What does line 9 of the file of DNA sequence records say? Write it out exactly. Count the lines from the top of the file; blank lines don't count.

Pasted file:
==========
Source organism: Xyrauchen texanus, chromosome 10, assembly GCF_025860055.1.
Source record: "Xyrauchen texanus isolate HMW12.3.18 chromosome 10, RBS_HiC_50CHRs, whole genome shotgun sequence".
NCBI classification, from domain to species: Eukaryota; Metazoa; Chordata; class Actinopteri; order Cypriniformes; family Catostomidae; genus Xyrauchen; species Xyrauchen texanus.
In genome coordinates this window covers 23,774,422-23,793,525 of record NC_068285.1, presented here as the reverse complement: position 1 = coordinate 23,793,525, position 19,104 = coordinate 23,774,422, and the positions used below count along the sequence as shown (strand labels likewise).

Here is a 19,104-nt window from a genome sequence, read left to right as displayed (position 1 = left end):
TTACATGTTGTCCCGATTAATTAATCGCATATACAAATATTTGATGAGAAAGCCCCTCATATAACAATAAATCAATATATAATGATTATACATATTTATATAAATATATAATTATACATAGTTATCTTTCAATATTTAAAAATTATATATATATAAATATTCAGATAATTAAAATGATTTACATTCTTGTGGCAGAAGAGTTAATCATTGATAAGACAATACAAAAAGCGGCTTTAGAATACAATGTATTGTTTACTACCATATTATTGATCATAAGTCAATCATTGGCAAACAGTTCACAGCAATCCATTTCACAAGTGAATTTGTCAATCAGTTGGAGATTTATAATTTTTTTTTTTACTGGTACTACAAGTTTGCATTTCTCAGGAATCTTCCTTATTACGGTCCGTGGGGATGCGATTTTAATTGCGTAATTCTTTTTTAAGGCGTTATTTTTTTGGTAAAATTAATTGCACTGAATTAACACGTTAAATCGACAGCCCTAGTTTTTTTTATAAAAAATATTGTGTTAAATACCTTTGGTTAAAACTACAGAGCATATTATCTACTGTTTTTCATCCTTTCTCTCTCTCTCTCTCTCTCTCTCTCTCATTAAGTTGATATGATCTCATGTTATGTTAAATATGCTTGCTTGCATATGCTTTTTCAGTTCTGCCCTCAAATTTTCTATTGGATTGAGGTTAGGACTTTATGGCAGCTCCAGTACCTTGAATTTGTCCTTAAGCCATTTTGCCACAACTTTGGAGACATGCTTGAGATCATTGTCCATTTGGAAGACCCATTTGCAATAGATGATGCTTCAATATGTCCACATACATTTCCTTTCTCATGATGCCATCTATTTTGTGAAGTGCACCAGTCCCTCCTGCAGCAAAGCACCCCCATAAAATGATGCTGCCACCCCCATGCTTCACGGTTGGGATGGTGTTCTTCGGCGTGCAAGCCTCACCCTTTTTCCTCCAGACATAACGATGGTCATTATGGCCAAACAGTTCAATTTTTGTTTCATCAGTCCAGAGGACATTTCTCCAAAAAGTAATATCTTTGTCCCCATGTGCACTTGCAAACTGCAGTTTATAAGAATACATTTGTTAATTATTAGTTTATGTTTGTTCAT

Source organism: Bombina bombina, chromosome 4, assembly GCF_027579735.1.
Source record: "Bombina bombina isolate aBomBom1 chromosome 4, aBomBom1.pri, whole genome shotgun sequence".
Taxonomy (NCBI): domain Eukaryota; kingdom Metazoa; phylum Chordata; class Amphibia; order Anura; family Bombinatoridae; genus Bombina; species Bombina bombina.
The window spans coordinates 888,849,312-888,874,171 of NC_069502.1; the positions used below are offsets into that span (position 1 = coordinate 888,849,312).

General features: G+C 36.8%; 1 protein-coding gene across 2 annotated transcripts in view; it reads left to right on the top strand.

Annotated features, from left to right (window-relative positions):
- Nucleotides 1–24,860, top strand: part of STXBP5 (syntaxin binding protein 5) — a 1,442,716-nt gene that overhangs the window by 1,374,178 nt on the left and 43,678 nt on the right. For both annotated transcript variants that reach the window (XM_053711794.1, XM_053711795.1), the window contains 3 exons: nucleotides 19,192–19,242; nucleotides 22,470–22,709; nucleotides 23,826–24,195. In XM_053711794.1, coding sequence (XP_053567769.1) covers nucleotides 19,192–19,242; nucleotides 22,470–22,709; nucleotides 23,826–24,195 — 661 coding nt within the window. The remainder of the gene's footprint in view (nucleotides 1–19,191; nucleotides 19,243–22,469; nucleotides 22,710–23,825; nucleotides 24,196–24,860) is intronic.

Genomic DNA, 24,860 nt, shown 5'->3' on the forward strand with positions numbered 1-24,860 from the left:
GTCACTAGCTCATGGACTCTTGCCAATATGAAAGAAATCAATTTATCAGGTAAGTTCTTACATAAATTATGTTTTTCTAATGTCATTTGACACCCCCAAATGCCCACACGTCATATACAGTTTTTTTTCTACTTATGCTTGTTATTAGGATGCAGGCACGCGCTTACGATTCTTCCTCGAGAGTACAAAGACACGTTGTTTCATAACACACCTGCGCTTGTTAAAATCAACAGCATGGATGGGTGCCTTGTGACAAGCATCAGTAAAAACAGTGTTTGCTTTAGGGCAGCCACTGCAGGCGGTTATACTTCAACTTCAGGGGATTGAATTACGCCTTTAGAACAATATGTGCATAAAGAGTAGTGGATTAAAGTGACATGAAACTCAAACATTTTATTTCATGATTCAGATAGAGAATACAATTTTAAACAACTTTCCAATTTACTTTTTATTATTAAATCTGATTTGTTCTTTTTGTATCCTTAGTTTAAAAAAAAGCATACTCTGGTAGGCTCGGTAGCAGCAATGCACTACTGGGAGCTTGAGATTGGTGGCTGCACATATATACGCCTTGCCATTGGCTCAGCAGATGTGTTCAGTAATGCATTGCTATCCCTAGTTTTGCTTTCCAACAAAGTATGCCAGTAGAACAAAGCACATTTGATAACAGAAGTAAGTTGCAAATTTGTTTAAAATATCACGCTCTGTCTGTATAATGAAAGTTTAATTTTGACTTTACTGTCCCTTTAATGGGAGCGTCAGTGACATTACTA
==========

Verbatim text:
Taxonomy (NCBI): domain Eukaryota; kingdom Metazoa; phylum Chordata; class Amphibia; order Anura; family Bombinatoridae; genus Bombina; species Bombina bombina.